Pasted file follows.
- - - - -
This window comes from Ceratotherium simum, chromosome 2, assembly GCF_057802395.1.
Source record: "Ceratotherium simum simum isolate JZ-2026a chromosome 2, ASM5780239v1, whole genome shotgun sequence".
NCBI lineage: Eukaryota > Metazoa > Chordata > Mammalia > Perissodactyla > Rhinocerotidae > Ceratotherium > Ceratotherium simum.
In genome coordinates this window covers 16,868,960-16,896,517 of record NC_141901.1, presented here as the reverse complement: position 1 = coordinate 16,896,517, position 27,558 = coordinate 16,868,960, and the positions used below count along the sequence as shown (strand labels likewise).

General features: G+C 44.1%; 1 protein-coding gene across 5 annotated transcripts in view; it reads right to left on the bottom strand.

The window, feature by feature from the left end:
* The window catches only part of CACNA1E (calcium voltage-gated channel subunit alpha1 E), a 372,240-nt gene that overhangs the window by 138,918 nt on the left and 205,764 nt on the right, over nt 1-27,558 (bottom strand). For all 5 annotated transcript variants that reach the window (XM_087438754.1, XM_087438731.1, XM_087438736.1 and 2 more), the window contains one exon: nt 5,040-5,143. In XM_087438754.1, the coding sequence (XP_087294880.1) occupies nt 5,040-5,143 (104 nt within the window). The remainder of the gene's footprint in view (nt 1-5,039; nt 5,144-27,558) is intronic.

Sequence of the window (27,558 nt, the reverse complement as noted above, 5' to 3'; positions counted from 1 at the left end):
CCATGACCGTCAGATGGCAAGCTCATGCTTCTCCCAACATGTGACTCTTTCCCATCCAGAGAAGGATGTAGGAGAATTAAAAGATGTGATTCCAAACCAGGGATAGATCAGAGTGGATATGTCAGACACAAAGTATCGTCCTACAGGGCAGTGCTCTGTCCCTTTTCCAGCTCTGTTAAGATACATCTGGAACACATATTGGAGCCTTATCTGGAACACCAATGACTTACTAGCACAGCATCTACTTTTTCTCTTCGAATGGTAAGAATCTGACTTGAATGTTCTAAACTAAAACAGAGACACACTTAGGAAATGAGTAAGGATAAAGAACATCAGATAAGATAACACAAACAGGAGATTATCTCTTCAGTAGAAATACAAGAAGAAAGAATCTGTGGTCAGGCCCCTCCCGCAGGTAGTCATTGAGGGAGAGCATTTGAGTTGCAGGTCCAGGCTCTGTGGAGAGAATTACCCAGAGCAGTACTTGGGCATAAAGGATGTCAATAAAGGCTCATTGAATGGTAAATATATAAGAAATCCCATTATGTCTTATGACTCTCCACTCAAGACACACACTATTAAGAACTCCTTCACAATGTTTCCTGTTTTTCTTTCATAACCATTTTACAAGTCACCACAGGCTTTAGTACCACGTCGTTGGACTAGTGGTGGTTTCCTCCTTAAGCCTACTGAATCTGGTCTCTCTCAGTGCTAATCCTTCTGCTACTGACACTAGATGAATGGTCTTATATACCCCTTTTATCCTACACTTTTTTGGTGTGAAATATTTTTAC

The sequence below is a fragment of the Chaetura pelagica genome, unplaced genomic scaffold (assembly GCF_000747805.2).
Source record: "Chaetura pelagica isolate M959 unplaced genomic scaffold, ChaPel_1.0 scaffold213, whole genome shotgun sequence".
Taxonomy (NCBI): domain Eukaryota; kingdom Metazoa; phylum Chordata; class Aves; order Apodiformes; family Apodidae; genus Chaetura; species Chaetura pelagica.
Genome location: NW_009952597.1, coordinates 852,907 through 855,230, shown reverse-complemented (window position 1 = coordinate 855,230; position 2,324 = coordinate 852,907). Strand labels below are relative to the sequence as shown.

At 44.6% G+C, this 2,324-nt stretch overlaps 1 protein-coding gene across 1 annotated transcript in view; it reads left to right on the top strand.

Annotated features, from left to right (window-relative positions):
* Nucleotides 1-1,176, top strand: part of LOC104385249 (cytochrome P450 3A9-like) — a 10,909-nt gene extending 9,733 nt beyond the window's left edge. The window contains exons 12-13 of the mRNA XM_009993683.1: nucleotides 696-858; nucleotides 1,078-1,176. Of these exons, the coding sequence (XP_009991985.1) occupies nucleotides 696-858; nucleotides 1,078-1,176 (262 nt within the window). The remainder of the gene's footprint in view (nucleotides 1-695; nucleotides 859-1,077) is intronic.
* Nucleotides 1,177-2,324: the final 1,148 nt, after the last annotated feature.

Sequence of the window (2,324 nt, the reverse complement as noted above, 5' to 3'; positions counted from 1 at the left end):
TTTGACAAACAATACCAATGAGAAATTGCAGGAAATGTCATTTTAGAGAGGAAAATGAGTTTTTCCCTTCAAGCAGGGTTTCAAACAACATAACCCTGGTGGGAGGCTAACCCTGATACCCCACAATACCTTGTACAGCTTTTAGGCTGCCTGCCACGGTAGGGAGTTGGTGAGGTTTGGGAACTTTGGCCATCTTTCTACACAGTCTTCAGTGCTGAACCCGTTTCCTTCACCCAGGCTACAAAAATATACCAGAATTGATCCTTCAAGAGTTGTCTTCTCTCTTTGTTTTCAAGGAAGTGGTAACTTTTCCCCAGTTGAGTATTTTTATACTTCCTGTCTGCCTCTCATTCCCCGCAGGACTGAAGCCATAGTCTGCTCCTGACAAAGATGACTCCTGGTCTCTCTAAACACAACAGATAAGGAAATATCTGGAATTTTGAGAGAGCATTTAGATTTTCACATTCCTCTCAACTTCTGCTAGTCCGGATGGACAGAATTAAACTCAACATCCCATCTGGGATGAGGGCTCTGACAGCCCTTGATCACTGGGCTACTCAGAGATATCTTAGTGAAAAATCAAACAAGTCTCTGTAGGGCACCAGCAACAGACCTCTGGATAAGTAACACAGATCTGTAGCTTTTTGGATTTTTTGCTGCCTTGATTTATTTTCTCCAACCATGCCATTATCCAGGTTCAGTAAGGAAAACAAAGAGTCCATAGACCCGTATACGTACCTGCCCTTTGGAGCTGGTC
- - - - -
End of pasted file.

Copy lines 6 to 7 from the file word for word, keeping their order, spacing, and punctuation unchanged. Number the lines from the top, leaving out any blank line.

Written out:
The window, feature by feature from the left end:
* The window catches only part of CACNA1E (calcium voltage-gated channel subunit alpha1 E), a 372,240-nt gene that overhangs the window by 138,918 nt on the left and 205,764 nt on the right, over nt 1-27,558 (bottom strand). For all 5 annotated transcript variants that reach the window (XM_087438754.1, XM_087438731.1, XM_087438736.1 and 2 more), the window contains one exon: nt 5,040-5,143. In XM_087438754.1, the coding sequence (XP_087294880.1) occupies nt 5,040-5,143 (104 nt within the window). The remainder of the gene's footprint in view (nt 1-5,039; nt 5,144-27,558) is intronic.